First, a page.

When you listen to Cheval Sombre’s music, it evokes a sense of freedom within you, like a road trip with no map or uncharted territory. His music has an airiness that keeps you floating from track to track. The artist recently released a teaser video for his new single, “It’s Not Time,” and we had a chance to ask the artist a few questions about his inspiration, touring, and what he has planned for the future. His answers, much like his music, were poetic, thought provoking, and made us hopeful that we’ll be hearing much more new music from the talented artist. Speaking of, Liverpool International Festival of Psychedelia has announced Cheval Sombre on the bill for a rare show this September! Follow the link for more info: http://www.liverpoolpsychfest.com/bands/cheval-sombre/

CHEVAL SOMBRE St. Mark's Church© 2014 J. Valdina

ANON: How does the music you’re working on now, including the single “It’s Not Time,” differ from your past work?

Cheval Sombre: It’s a good question, that one, and difficult to answer. I don’t go into work with any preconceived notions – or any notions for that matter. I go someplace quiet with a guitar, sit, and see what happens. See what comes through. It’s always different, as each moment is.

 

A: You played a show at the end of February to celebrate the release of your new single. How was the response to your new material?

CS: Yes – I did a show at St. Mark’s Church with the Poetry Project. It was wonderful. The response was – the response was something I had waited for, for a good, long while. To say that the audience was supportive, generous, kind, lovely, does not begin to speak of the magic of that night. I felt that, somehow, we all in the room were breathing together. After each song, I let the last notes ring out from the guitar, just drift away, and then I felt a space in which I was able to exhale, and after the last breath had left me, the folks in the room came in. And the applause was gentle, warm, respectful, and loving. I could feel it. We all in the room could. It was a night of giving, deep listening, of breathing, of depth. It was as though, somehow, we were all glowing.

 

A: What new influences have impacted the sound for your new single and new music to come?

CS: That sort of thing is very hard to distill for me. Each day I encounter miraculous moments, which lift me up. On the new single, love played an important role on both songs – and the B-side was recorded in 2006 – so love continues and continues to do so. But really each new day brings a wealth of things to hold up to the light, from an infant’s smile and laugh, to an unexpected glass of wine on the house, or the beginnings of spring, or remembering how incredible someone dear to you truly is, or watching deer go gracefully by, or hearing an old Stones song again for the trillionth time and throwing your hands up in the air and just going, wow.

 

A: Is there any sort of full length music video in the works for “It’s Not Time?”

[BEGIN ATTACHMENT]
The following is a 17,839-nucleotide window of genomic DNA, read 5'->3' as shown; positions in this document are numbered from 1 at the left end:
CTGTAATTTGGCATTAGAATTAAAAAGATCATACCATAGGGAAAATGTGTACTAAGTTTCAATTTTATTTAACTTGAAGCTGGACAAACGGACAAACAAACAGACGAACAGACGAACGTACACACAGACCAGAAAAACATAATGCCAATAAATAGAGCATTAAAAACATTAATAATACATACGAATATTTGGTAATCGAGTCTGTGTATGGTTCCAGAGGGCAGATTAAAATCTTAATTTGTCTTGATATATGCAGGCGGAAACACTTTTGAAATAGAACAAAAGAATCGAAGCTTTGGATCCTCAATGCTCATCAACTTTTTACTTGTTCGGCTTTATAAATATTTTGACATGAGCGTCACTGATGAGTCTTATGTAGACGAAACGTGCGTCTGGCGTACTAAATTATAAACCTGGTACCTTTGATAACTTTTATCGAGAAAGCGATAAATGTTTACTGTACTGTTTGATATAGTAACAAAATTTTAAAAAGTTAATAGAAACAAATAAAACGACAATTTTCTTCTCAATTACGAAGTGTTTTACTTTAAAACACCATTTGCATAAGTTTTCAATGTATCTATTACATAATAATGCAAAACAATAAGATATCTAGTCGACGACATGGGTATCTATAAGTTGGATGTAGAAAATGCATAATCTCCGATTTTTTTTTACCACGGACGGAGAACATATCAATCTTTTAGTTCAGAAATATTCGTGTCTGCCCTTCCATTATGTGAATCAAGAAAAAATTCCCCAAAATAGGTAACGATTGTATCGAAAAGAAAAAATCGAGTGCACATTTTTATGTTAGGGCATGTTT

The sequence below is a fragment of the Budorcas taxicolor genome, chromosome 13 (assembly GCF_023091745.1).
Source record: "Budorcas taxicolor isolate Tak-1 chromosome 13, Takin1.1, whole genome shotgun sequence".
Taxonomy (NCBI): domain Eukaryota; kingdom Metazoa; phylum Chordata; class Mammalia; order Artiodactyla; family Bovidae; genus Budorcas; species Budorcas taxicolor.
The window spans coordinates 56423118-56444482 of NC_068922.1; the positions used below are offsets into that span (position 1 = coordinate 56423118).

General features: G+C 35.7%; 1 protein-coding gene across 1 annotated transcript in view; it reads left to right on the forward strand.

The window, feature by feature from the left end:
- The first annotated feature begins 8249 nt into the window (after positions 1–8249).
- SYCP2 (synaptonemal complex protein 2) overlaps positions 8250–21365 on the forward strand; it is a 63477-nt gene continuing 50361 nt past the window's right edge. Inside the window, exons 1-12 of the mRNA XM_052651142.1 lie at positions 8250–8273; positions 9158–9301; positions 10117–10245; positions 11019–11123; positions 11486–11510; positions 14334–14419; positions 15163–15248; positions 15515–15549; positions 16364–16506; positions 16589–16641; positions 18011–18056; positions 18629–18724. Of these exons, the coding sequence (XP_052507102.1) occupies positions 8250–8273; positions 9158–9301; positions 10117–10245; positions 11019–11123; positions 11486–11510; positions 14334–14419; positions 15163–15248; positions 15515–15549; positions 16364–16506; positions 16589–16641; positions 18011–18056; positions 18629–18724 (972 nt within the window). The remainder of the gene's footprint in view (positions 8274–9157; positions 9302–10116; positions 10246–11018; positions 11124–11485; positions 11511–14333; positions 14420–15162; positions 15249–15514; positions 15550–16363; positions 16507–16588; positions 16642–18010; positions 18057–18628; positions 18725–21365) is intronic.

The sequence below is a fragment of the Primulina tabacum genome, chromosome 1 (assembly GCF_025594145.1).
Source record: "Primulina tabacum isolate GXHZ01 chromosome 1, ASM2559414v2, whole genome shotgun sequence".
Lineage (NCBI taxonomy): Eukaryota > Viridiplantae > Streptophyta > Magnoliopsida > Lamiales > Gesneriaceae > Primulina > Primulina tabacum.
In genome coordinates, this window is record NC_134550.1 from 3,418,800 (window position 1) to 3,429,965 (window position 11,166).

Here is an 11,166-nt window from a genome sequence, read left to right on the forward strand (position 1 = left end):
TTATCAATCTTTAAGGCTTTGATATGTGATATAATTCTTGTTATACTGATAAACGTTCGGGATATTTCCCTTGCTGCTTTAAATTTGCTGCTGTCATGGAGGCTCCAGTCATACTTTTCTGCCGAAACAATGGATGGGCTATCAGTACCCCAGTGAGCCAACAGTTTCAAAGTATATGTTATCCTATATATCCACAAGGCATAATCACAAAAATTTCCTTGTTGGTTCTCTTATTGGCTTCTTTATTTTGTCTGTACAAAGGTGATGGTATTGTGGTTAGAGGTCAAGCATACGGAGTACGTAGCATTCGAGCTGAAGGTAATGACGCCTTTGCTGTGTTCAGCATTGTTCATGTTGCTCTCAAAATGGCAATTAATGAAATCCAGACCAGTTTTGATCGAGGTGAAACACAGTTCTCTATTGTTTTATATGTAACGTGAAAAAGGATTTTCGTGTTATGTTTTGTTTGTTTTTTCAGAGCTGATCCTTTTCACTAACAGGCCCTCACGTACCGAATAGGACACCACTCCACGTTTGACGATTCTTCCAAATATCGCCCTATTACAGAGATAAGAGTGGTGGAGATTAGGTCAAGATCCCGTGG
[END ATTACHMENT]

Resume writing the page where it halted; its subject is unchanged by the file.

CS: Hmmm, I don’t know. The music is very cinematic. My label in London, Sonic Cathedral, has had some very bizarre interest in the past. Who knows…

 

A: Your music seems perfect for a cross-country drive. Are there certain places, spaces, or environments that especially inspire you or your sound?

CS: Ah, the open road! Thank you. The road always inspires. But subways too, and planes, and walks. Long walks always do it for me. New York City, the Hudson Valley, Montreal, Italy, and London have all been excellent recently. And the sea. The beach. Water, always. But especially the ocean.

FRONTArtwork by Flora Wang

A: Who are your favorite artists out there right now, or who is someone you cannot stop listening to?

CS: I’ve been listening to a lot of lute music today, which never fails. Terry Riley has always been very big for me.

 

A: What is your favorite or most used medium for listening to music?

CS: At home I listen to records on the turntable. I enjoy putting the needle on the record every time, as much as I did as a kid. I’m not against any medium. If it plays, good; if music can be heard, good. The iPod was a great invention. My father gave me one years ago. Bring records into the woods or onto the beach? Yes, yes, yes.

 

A: What sort of venues do you prefer to play? Do you prefer intimate shows to festivals or festivals to smaller shows?

CS: I prefer intimacy – it’s music, after all. To those who can create intimacy at festivals? Many, many hats off.

 

A: What is your future plan for touring in the US?

CS: This year will be spent recording, mostly. But perhaps some recording in California, so maybe a show out there if it’s right. But mostly recording.

 

A: You’ve done a lot of your work and recording either in the New York area or in the UK. What is the biggest difference in your creative process or environment between the two?

CS: I find New York City and London to be strangely similar, despite all the miles in between. It’s just the flight, really.

 

A: Lastly, a question I always like to ask, what toppings must you get on your pizza?

CS: A good vino on the side, please.